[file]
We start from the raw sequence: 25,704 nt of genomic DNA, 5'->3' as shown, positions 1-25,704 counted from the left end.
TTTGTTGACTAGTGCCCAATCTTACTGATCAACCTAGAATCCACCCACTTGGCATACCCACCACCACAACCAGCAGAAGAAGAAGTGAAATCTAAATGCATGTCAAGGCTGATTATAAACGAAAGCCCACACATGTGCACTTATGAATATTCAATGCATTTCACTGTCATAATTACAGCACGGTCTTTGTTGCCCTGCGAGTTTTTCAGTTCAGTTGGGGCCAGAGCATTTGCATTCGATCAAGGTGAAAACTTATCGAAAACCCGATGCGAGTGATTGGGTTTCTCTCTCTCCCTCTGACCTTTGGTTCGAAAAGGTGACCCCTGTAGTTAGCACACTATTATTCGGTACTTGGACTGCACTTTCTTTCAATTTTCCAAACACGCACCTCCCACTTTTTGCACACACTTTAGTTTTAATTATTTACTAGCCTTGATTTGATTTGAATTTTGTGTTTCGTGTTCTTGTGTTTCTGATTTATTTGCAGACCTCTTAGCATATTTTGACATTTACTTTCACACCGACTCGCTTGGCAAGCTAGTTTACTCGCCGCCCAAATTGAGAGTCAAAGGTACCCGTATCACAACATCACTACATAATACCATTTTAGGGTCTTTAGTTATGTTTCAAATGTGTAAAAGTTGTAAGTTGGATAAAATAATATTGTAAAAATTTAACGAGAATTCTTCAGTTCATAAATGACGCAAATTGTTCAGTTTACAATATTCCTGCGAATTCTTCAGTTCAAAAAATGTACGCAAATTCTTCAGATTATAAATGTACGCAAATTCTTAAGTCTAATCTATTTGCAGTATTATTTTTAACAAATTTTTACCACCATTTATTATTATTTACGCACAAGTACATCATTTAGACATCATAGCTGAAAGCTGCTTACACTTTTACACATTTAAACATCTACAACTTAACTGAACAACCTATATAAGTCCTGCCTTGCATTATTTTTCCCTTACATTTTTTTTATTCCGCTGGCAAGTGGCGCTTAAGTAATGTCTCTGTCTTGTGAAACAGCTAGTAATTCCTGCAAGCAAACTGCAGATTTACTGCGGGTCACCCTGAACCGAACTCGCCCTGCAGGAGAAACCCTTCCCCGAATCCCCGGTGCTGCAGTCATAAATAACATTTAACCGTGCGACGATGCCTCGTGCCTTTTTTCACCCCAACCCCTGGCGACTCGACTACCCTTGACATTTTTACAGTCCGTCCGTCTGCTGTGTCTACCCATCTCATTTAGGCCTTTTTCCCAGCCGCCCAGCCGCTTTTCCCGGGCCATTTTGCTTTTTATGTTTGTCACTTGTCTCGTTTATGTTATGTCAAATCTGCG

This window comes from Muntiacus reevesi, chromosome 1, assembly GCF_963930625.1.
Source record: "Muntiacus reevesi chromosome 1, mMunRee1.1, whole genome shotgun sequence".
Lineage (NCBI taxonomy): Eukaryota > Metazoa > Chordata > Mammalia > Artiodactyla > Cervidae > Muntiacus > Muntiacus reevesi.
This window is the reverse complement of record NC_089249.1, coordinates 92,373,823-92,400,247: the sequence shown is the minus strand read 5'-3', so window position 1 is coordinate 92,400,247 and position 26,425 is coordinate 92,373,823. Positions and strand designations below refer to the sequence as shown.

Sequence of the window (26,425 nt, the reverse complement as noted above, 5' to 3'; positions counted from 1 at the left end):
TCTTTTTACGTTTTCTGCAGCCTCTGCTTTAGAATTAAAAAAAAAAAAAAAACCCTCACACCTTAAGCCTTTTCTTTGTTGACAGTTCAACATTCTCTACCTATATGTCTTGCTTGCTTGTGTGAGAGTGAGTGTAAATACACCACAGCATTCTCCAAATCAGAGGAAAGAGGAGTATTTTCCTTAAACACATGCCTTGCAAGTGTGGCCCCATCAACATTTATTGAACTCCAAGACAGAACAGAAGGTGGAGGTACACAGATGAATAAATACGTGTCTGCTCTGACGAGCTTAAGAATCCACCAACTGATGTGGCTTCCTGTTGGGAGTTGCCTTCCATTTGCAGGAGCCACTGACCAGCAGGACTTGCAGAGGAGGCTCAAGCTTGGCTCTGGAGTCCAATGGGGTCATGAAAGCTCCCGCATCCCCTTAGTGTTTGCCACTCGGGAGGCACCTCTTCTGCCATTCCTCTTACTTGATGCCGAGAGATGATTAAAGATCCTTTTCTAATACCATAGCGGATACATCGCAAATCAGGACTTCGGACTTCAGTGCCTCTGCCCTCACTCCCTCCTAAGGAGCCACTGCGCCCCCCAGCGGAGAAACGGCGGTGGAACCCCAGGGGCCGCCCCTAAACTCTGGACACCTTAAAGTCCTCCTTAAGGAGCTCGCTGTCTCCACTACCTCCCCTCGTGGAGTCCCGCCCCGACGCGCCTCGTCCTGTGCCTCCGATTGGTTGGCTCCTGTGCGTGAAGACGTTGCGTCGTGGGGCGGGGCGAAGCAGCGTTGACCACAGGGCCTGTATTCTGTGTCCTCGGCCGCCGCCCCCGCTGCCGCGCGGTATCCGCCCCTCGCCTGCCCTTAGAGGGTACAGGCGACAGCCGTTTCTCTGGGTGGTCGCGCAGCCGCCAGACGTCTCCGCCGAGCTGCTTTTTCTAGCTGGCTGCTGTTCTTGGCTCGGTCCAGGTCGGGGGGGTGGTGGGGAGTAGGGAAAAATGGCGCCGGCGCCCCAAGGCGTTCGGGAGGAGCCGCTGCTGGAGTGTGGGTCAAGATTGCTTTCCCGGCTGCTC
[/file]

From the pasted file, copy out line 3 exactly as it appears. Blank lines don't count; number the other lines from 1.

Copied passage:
This window comes from Muntiacus reevesi, chromosome 1, assembly GCF_963930625.1.